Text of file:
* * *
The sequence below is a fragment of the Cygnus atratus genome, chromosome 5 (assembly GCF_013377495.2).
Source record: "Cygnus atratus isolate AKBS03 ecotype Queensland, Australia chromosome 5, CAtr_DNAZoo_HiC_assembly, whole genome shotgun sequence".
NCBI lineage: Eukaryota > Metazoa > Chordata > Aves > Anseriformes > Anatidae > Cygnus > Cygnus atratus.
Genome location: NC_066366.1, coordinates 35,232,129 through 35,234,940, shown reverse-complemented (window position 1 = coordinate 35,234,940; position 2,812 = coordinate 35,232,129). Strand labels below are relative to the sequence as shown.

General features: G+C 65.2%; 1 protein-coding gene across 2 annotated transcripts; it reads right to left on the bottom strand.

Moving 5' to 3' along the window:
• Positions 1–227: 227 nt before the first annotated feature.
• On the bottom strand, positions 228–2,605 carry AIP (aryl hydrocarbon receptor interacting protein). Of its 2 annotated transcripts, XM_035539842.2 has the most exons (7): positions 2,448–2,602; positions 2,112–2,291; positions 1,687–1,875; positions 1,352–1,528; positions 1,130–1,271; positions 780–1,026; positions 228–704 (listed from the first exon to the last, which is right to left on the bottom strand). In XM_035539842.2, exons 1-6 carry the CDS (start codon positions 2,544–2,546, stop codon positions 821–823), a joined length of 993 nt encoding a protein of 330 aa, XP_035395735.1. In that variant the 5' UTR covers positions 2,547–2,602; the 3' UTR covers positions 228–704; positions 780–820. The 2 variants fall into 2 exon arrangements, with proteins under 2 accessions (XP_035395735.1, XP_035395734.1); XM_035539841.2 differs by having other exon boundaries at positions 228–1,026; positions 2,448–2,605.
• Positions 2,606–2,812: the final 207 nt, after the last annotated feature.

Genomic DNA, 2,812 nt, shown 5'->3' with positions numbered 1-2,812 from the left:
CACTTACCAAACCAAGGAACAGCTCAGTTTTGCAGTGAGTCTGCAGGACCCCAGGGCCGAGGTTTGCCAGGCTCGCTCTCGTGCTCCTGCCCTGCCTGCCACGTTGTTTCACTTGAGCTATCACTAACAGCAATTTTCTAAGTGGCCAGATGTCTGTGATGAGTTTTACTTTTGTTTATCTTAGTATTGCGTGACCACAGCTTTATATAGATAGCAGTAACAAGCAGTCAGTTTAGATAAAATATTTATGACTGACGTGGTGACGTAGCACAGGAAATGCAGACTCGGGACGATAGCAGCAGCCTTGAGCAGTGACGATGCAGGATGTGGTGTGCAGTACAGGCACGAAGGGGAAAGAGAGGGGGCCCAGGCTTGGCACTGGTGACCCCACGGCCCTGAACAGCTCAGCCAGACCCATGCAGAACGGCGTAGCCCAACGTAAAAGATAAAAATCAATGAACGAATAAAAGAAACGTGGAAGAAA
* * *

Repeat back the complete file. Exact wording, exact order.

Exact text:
The sequence below is a fragment of the Cygnus atratus genome, chromosome 5 (assembly GCF_013377495.2).
Source record: "Cygnus atratus isolate AKBS03 ecotype Queensland, Australia chromosome 5, CAtr_DNAZoo_HiC_assembly, whole genome shotgun sequence".
NCBI lineage: Eukaryota > Metazoa > Chordata > Aves > Anseriformes > Anatidae > Cygnus > Cygnus atratus.
Genome location: NC_066366.1, coordinates 35,232,129 through 35,234,940, shown reverse-complemented (window position 1 = coordinate 35,234,940; position 2,812 = coordinate 35,232,129). Strand labels below are relative to the sequence as shown.

General features: G+C 65.2%; 1 protein-coding gene across 2 annotated transcripts; it reads right to left on the bottom strand.

Moving 5' to 3' along the window:
• Positions 1–227: 227 nt before the first annotated feature.
• On the bottom strand, positions 228–2,605 carry AIP (aryl hydrocarbon receptor interacting protein). Of its 2 annotated transcripts, XM_035539842.2 has the most exons (7): positions 2,448–2,602; positions 2,112–2,291; positions 1,687–1,875; positions 1,352–1,528; positions 1,130–1,271; positions 780–1,026; positions 228–704 (listed from the first exon to the last, which is right to left on the bottom strand). In XM_035539842.2, exons 1-6 carry the CDS (start codon positions 2,544–2,546, stop codon positions 821–823), a joined length of 993 nt encoding a protein of 330 aa, XP_035395735.1. In that variant the 5' UTR covers positions 2,547–2,602; the 3' UTR covers positions 228–704; positions 780–820. The 2 variants fall into 2 exon arrangements, with proteins under 2 accessions (XP_035395735.1, XP_035395734.1); XM_035539841.2 differs by having other exon boundaries at positions 228–1,026; positions 2,448–2,605.
• Positions 2,606–2,812: the final 207 nt, after the last annotated feature.

Genomic DNA, 2,812 nt, shown 5'->3' with positions numbered 1-2,812 from the left:
CACTTACCAAACCAAGGAACAGCTCAGTTTTGCAGTGAGTCTGCAGGACCCCAGGGCCGAGGTTTGCCAGGCTCGCTCTCGTGCTCCTGCCCTGCCTGCCACGTTGTTTCACTTGAGCTATCACTAACAGCAATTTTCTAAGTGGCCAGATGTCTGTGATGAGTTTTACTTTTGTTTATCTTAGTATTGCGTGACCACAGCTTTATATAGATAGCAGTAACAAGCAGTCAGTTTAGATAAAATATTTATGACTGACGTGGTGACGTAGCACAGGAAATGCAGACTCGGGACGATAGCAGCAGCCTTGAGCAGTGACGATGCAGGATGTGGTGTGCAGTACAGGCACGAAGGGGAAAGAGAGGGGGCCCAGGCTTGGCACTGGTGACCCCACGGCCCTGAACAGCTCAGCCAGACCCATGCAGAACGGCGTAGCCCAACGTAAAAGATAAAAATCAATGAACGAATAAAAGAAACGTGGAAGAAA